The other night I was at home playing Guitar Hero: World Tour with my wife, April, and throughout the evening I was getting throttled. It doesn’t matter how often I’ve played a particular song she will beat me. We can both get 98% of the notes right, but she’ll get a longer streak of correct notes and beat me by 10,000 points. After losing 5 or 6 songs in a row I started to notice a trend. As I was playing I noticed myself occasionally looking over onto her side of the screen and watching how she was playing. Whenever I got Star Power or a 50 note streak I would quickly look at her screen to see if she had achieved the same accomplishment. These continual and frantic analyses lead to the suffering of my performance. Whenever I shifted my focus and began comparing my skills to hers I would make mistakes and miss notes. My pride and boasting of my quick accomplishments lead to comparisons which eventually lead to my demise.
Obviously this is just a silly game, and I’m proud to admit my wife is better at playing videogames than I am; but as I was playing I was reminded of a biblical proverb.
“First pride, then the crash— the bigger the ego, the harder the fall.”
(Translation: The Message)
The more I thought about this I not only thought that it clearly depicted my Guitar Hero play, but it can also describe our lives. So often we go through life comparing ourselves to others. We filter through thousands of criteria – hair style, clothing, stores we shop at, music we listen to, TV shows we watch, color of paint on our bedroom walls, tattoos on our bodies, social cliques we’re a part of, sports we play, hobbies we enjoy, the way we laugh, how we walk, and much much more. We are continually judging people and critiquing their appearance, their interests and who they are so that we can see how they’d fit within our status quo.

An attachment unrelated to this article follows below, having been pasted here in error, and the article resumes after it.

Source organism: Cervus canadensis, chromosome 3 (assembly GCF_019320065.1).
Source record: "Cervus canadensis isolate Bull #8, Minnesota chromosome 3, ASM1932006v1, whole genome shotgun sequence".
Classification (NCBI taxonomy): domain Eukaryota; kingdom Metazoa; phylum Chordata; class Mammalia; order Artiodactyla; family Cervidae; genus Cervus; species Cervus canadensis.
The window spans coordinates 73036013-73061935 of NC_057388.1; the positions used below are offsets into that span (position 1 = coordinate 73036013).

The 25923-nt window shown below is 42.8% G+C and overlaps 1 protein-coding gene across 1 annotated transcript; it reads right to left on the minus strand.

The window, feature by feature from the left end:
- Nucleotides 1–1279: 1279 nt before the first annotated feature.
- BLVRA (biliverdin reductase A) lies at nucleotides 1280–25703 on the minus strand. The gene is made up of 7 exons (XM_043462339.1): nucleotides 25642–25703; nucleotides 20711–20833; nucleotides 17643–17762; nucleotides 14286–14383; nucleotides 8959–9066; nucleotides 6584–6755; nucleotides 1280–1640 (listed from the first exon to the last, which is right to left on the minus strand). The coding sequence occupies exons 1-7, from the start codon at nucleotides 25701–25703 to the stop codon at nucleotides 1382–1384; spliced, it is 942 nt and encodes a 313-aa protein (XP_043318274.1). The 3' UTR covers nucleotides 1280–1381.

The tough reality that I’ve come to realize is that every time I compare myself to someone I’m belittling God’s creation. If I compare myself to an individual and think they’re amazing, then I’ll make them the golden standard and the evaluation of my self is going to look inferior. I will start belittling myself and hating who I am because I don’t measure up to that individual. On the other hand if I compare myself to someone and they don’t measure up to my standards then I begin to degrade them. I get prideful and begin to look condescendingly upon that person as if they were inferior to me because of the way they dress, their athletic ability or their intellect.
In all reality, who are we to honestly evaluate and judge others. As Jesus says, in Matthew 7, we have our own issues and flaws and that gives me no right to point a finger at someone or make a quick comparison about their character or identity.
Nothing good is going to happen when we start comparing ourselves to other people. This applies to all facets of life – on our sports teams, in the classroom, within our homes and families, within the church or even as we’re playing Guitar Hero.